The produce industry’s challenge is the same pre-, during, and post-COVID-19.
“We have to drive consumption,” said Rich Dachman, CEO of Brighter Bites, the non-profit that provides fresh produce and nutrition education, on a Produce Marketing Association BB #:153708 webinar August 12.
“Brighter Bites creates consumers and changing behavior of how people eat,” he said.
Not only that, but this pandemic has created an even bigger opportunity for fresh produce to be people’s nutritional and health solution, he said.
“This is a fastball down the middle, and the Houston Astros are banging the trash can,” Dachman said, referring to the 2017 World Series champions cheating scandal, which happens to be his hometown team.
“The pandemic has given us an opportunity, the belief that we need to improve our immunity to avoid being sick and dying.”
Blue Book covered how Brighter Bites partnered with USDA Food Box program contractors to provide more than 360,000 boxes of produce totaling 7.5 million pounds, but the changes to a combo box of meat and dairy in addition to fresh produce would rule them out of the program.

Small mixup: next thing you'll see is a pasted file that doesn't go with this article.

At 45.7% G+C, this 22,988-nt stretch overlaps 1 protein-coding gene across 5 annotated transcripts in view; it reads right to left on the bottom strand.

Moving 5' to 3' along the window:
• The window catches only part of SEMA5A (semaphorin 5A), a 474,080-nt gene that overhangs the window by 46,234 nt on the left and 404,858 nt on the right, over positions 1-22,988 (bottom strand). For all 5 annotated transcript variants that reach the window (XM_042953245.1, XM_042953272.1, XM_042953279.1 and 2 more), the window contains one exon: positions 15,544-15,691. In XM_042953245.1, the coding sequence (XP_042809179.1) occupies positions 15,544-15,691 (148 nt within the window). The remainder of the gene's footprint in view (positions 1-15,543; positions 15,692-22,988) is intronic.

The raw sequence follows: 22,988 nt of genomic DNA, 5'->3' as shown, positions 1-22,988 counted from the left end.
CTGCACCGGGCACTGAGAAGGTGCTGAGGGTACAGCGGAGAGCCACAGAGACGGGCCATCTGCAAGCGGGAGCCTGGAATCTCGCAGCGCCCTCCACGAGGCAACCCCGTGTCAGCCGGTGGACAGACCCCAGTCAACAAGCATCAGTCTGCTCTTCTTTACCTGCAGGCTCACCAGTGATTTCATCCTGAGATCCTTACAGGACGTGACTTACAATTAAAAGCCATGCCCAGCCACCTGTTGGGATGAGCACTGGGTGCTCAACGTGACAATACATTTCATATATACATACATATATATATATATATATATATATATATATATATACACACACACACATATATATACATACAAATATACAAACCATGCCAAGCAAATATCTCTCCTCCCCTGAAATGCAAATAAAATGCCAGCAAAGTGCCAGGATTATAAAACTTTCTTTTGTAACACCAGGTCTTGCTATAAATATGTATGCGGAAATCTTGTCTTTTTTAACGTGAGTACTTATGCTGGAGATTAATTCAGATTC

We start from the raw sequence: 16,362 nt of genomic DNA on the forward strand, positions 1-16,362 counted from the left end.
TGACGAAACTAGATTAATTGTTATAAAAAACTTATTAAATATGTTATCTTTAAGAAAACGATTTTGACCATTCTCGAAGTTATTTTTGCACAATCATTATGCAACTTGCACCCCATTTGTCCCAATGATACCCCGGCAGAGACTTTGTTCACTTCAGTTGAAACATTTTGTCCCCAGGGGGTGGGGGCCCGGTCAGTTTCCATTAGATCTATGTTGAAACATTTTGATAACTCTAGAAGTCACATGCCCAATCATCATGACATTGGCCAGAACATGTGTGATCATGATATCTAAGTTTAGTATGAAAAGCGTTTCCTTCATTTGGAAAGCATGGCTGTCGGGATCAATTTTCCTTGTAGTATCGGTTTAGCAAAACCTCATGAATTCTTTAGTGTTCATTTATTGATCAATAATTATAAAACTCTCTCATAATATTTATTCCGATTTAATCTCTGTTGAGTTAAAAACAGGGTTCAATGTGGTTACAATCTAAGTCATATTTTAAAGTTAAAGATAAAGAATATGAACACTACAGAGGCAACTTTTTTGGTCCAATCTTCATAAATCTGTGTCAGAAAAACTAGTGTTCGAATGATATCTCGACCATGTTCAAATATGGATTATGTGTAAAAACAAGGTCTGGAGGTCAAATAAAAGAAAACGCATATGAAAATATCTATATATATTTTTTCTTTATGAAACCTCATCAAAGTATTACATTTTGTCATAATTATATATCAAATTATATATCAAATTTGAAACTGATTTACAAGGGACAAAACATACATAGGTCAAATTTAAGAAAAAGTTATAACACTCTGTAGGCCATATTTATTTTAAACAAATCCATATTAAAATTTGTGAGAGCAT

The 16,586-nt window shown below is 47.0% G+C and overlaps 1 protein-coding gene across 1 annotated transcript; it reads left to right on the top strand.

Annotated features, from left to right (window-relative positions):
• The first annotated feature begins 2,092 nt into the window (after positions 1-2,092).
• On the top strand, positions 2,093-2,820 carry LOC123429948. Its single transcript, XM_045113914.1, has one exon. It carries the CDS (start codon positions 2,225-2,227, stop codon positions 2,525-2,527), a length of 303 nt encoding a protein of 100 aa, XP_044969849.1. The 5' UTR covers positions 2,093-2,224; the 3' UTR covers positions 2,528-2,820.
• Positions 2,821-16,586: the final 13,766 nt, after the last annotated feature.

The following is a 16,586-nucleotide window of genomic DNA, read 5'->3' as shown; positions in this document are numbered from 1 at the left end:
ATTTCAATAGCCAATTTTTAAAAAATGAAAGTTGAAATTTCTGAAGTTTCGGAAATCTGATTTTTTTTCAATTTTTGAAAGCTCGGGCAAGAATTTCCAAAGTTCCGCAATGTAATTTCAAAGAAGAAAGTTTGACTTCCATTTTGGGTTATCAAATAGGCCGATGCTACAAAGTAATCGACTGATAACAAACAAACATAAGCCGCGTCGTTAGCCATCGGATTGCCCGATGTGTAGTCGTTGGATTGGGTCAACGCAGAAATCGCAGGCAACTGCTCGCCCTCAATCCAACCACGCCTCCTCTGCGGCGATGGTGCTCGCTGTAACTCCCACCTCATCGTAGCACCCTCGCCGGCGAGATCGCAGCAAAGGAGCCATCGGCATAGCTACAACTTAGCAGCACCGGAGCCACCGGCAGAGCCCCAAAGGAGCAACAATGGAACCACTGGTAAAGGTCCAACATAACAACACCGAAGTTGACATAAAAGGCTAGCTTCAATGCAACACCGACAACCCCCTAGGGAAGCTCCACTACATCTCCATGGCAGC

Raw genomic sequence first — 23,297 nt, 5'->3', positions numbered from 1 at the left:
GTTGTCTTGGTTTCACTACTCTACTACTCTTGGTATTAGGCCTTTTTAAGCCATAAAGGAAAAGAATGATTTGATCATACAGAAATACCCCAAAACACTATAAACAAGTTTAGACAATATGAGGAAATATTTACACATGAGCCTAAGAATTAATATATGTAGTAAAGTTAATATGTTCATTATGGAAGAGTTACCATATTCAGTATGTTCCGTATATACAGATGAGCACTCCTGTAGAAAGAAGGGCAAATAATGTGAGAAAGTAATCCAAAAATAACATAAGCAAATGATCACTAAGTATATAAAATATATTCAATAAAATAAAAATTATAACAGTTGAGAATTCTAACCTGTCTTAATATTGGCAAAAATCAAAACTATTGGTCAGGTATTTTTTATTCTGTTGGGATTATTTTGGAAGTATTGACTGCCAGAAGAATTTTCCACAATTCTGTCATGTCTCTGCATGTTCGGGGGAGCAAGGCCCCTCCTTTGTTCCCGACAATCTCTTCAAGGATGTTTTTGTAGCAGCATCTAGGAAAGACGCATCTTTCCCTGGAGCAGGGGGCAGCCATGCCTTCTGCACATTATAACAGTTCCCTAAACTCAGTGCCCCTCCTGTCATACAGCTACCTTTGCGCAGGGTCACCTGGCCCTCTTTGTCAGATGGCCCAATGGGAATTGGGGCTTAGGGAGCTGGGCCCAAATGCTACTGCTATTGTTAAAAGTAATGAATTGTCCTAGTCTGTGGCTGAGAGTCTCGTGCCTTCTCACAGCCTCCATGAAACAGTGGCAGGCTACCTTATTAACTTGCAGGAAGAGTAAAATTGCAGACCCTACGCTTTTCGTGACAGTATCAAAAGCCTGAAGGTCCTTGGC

Dachman said on the webinar the USDA’s reversal to allow produce-only boxes again will allow them to participate again.
He said the non-profit that partners with schools to distribute boxes of fresh produce has grown by 15 percent this fall and could quickly scale up even more if had more partners. Brighter Bites operates in six regions: Dallas, Houston, and Austin, Texas; New York; Washington, DC; and Southwest Florida.
Also, on the webinar, Lisa Helfman, director of public affairs for H-E-B and founder and board chair for Brighter Bites, said now is the time to promote healthy eating with fresh produce, as besides age, obesity is the largest co-morbidity for COVID-19.
Shreela Sharma, professor of epidemiology at University of Texas School of Public Health, and the other co-founder of Brighter Bites, agreed with Dachman that the group would gladly expand into more regions if it had more partner companies.